Undoubtedly that is why Thuy is so grateful for the Vietnamese experiment. She directly benefited from free education and health care. Her family members also have had their lives transformed by the changing economics of free markets. Her work today promotes both: micro-capital for one-person businesses and delivery of free health care. Thuy is the embodiment of all that is right with Vietnam.

A curious thing: Many of my students and I noticed that this sacrificial, yet adventurous spirit was not atypical in Thuy's generation. It was quite inspiring, to be honest. Among a younger generation, on the other hand, we detected more aggression and downright animosity in our interactions, be they social or commercial exchanges. I asked Thuy about this impression, cautious of making a generalization based on limited experience.

Thuy confirmed what we were sensing, confessing to the same concerns. She was quick to point out that we would find that attitude only among young people in major cities, not in the rural areas. Her explanation was fascinating: the current generation of urban young people, the first fruits of a free-market economy, have much higher expectations for material gain. To put in shorthand, they want their own iPod, and they want it now. The inability of most to find the financial means to match their desires caused great frustration.

A Hindu master once remarked, "Quenching our desires with material gain is like seeking to extinguish a burning fire with butter." It seems no matter how much better off we are today than we were yesterday, we cannot answer the question: how much is enough?

I will watch with great interest how the Vietnamese government manages to stoke a flame essential for warmth in a cold, cruel world, which is at the same time a force that threatens to spill over the fire trails it so meticulously grooms.


Learn more:

+ Read about human rights in Vietnam, including persecution of Christians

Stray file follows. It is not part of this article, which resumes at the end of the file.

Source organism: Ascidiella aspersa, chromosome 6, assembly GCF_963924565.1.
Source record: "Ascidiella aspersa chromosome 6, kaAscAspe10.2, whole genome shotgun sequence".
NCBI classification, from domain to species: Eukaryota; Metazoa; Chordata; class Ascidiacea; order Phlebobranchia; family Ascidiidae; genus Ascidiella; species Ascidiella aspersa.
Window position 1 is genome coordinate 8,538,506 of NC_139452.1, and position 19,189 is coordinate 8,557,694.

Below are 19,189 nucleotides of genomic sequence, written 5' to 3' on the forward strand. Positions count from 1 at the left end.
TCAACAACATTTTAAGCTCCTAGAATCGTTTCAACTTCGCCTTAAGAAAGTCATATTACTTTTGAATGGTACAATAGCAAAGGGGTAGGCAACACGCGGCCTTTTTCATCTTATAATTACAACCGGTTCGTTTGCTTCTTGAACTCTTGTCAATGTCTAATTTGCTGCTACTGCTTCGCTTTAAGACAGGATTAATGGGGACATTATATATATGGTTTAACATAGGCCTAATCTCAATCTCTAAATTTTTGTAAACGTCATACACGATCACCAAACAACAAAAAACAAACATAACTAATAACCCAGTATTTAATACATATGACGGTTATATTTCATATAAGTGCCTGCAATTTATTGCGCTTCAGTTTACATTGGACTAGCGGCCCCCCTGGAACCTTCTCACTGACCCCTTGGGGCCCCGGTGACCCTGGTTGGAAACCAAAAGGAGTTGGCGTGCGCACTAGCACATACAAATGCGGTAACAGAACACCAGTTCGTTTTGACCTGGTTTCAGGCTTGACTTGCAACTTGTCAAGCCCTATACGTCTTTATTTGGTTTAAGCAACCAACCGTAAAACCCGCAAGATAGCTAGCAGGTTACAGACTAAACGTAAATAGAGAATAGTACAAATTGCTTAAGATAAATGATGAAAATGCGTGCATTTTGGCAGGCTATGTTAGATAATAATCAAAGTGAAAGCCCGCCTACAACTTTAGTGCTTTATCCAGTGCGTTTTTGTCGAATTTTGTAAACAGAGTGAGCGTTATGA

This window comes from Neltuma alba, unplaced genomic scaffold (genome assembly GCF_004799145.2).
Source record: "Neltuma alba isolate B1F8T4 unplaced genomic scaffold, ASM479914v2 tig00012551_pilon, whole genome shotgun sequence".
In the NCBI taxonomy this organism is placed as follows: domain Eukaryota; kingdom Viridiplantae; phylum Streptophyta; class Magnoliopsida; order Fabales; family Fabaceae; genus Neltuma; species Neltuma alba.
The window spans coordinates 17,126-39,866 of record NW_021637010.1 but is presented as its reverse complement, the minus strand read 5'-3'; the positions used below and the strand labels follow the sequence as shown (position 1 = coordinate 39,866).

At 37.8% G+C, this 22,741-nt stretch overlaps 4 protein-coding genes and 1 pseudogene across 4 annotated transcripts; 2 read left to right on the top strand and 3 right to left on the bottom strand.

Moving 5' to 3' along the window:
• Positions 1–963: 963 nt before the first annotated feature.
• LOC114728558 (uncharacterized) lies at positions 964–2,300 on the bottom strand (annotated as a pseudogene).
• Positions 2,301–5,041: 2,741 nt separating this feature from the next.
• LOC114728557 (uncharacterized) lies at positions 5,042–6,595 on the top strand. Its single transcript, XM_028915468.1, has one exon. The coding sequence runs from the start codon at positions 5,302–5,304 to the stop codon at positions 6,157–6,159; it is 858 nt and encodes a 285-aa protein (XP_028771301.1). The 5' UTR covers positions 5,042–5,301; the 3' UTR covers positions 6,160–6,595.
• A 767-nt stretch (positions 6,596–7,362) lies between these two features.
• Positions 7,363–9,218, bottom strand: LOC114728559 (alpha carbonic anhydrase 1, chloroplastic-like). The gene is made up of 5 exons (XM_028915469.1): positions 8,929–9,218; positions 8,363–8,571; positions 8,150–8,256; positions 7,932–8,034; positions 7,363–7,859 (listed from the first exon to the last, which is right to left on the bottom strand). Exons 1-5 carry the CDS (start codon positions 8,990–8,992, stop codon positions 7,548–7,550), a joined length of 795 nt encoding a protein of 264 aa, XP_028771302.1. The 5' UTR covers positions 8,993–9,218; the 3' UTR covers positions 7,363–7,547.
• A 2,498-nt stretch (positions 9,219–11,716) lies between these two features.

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ACTION ALERT ^top

Colombia: No more "fuel for the fire"


Activists participating in nationwide vigils urge the U.S. to cut funding to the Colombian military. (Photo by Ryan Beiler)
Urge members of Congress to create an opening for peace by supporting an amendment to cut military aid to Colombia. Take action now - before the June 27 vote.

+ Click here to fax a message to your members of Congress

Time is up for Plan Colombia. This U.S./Colombia policy expires in 2005, but the administration is asking Congress to approve an additional $742 million to renew the failed plan. Until there is a plan that can bring hope for Colombia, we reject additional funding for futile military strategies.

In 2000 Colombian Mennonite Church leaders wrote a letter to North American churches to raise awareness of Colombia's internal conflict and the massive U.S. military "aid" package to Colombia legislated that year. Now Ricardo Esquivia, president of the Commission of Restoration, Life and Peace of the Evangelical Council of Colombian Churches, and Colombian Mennonite Church President Peter Stucky write, "[F]ive years have passed since we sent you early warning of the negative effects the military aid sent by the U.S. government to the Colombian government would have on the people and nation of Colombia.

"It pains us to confirm that our prophetic words...have been fatally fulfilled.